Betting on “The Underdog of Food”COVID-19 #SmallBizSpotlight | Meet the woman behind Tart, a small-batch vinegar brand that popped off in lockdown.Published: September 28, 2021
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During the 70 odd interviews I’ve conducted during the pandemic, I've seen one unequivocally uplifting trend unfold in real time: homebound creatives turning their side hustles into bonafide businesses. Don’t just take it from me; according to the Economic Innovation Group, new business applications skyrocketed to nearly 4.5 million in 2020 — up 24 percent from 2019, and the highest increase on record.
From plants and baked goods to jewelry and aperitivos, there’s no shortage of passion projects that can be propelled into lucrative full-time gigs. This week, I’m featuring another success story in the growing anthology of COVID-era cottage industries: that of Tart, a small-batch vinegar brand created by Chris Crawford, a Brooklyn-based chef with a variegated CV that includes cooking at Chez Panisse and making pasta for David Byrne. Throughout her culinary career, Chris has been making vinegar on the side; it wasn’t until early 2020 that she resolved to turn it into a real business. Keep reading to learn how she’s making it work.
The following interview has been edited for length and clarity.
Tell me about your background before launching Tart.
I worked in restaurants since I was about 16 years old ... I transitioned into cooking [from front of house work] before the recession. I thought it was a temporary thing, but then the recession made it a non-temporary thing; also, I really liked it. I was in San Francisco at that time, and we would do a lot of weird stuff. That was my experience in food: you tried everything out, you didn't stick to a formula. And I was making vinegar in restaurants for fun.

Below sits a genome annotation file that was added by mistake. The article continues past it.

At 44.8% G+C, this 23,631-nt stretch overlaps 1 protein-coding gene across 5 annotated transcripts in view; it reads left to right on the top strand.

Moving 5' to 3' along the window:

You can ferment anything into vinegar, which I find really interesting. It also changes a dish and makes it better in a way that you don't anticipate. It's the underdog of food.
What prompted you to leave the restaurant world?
When I had a kid, I was like, If something happens, I have to have a job that has health insurance. I started working in an office, cooking for the staff. It was the Criterion Collection, so there were a lot of really cool artists and filmmakers. My title was Minister of Culture … I planned and organized [meals for] small, intimate events. David Byrne would come in to okay something for a release and I would make pasta. That was really special. I did that for five years, but I always wanted to have a vinegar business, and doing Criterion and the vinegar was impossible because there were too many events. So I quit Criterion to do private cheffing for MoMA, [which] allowed me three days a week to work on the vinegar. I was making it out of my apartment and I started selling online. I signed a lease for a factory [in Red Hook] in March of 2020, and then two weeks later, everything shut down.